New York – Wednesday, May 14, 2014
Ai Weiwei The Fake Case, is the second in what looks to be a possible series of art documentaries about China’s most famous artist, Ai Weiwei. Filmmaker Andreas Johnsen seamlessly picks up exactly where director Alison Klayman left us at the end of her award winning documentary Ai Weiwei: Never Sorry.
After being released from an 81 day government detainment we are launched right back into Weiwei’s world as he struggles to balance being a father, an artist, and a strong political voice; all while living and working under constant surveillance of repressive communist regime which has taken away his passport, and wants nothing more than to silence him.
AI WEIWEI THE FAKE CASE has it’s US debut this Friday (May 16 – May 20, 2014) at NYC’s IFC Center, where director, Andreas Johnsen will be in attendance for Q&As all opening weekend. Advanced tickets for the premiere went live last night and ARE AVAILABLE HERE.
If you are like me, you will do yourself a favor and watch the first documentary Ai Weiwei Never Sorry (currently available on Netflix Streaming) before hitting the theater, as it completely sets up the story, and this film doesn’t waste time with exposition. It goes ALL IN straight from the jump.
The two films are seamlessly meshed. So seamlessly in fact that because I watched them both back to back on my iPad in bed last night I am almost a little blurry as to which events happened in which film.
Ai WeiWei: Never Sorry ended with Ai being released and being out on a $1.5 Million bail for alleged tax evasion, which as said in the trailer above, isn’t a real thing in China.
If you recall at the end of the first film we found him released and returning to his compound at night, surrounded by reporters in the dark, lit up by flashes and camera lights. He had a government gag order that barred him from interviews so he apologetically made his way through the crowd and closed the metal door behind him, and that is where we were left.
Trying as much as possible to resume as much of his life as he was legally allowed to while suffering from sleeping disorder and memory loss, he began re-bonding with his son after his three month absence. His world had been rocked, as he realized the truly scary “nightmarish” power of the government, who when the cameras were off made it perfectly clear to him that they didn’t have to give him his passport back, they could rearrest him at anytime, and that he was still being watched 24/7.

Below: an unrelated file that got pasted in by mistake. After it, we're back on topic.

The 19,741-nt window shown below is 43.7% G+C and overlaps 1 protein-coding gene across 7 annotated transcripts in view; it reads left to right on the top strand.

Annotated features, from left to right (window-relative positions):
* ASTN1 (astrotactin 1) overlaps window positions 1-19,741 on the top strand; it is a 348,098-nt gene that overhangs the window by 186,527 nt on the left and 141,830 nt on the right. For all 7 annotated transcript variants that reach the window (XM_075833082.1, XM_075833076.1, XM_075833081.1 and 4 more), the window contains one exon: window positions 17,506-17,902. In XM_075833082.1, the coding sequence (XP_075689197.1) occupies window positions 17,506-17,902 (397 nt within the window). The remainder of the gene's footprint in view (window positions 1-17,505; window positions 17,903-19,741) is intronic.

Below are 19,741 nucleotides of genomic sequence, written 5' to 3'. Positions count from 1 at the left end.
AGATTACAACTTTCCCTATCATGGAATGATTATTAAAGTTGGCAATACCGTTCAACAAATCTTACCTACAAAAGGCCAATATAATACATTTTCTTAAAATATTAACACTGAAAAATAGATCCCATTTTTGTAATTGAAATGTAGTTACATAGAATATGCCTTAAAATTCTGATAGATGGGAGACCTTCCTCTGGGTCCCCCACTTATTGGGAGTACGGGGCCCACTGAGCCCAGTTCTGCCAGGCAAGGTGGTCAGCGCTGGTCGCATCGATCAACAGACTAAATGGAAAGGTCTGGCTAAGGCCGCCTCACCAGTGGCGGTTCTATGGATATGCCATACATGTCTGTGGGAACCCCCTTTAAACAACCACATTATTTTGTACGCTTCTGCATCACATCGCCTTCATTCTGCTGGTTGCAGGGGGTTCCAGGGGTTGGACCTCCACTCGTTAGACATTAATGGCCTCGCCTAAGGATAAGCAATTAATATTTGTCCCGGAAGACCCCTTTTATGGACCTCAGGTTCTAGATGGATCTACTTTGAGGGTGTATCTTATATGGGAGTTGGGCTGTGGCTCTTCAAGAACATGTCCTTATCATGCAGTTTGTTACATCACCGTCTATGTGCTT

Much in the way former hackers who’ve infiltrated government websites are forbidden from operating computers, the verdict was still out as to the possibility of Ai Weiwei resuming his online presence. For a man in his 50s, you will never find a guy so social media savvy. He is hooked into twitter (https://twitter.com/aiww), and has used it’s power beyond what any other artist has thought possible.
With 245 Thousand followers, and having posted over 106 thousand tweets, he is tuned in. He also always has a film crew following and documenting him, he documents his experiences with a smart phone and iPad himself, snapping pictures constantly. I can only imagine how a guy that plugged in must have felt stripped of a huge part of his feeling of who he is when he was placed in a white room with no WiFi.
When someone has that sort of fan base, and the news comes out that the government charged him $1.5 Million to be released, they come to your rescue.
His bail was paid by donations, either mailed to his studio, or tossed over the studio walls. Crumpled bills and paper airplanes sailed into his garden. Unfolded and unwrinkled the bills totaled up to cover the amount he had needed to be released. He was humbled, and overwhelmed by the power the internet wield.
Like countless artists before him, he turned his suffering into beauty with is series of six perfectly scaled down hyper-realistic sculptural dioramas depicting the six parts of his daily life during his 81 day imprisonment in a taped up box of a room with two fatigued guards watching him day and night while he ate, slept, and shat. The creation of which is chronicled in the film.
The six pieces, titled S.A.C.R.E.D., premiered during the Venice Biennale and is now on view at the Brooklyn Museum in his current show titled According to What?
AI WEIWEI THE FAKE CASE screenings in NYC start Friday, May 16th, 2014 at IFC Center and end Tuesday, May 20th. Only 30 screenings will be available, so get your tickets now.
Not in NYC? AI WEIWEI THE FAKE CASE may be coming to an arthouse theater near you, here is a current list of upcoming playdates in the US.
Written by Cojo “Art Juggernaut”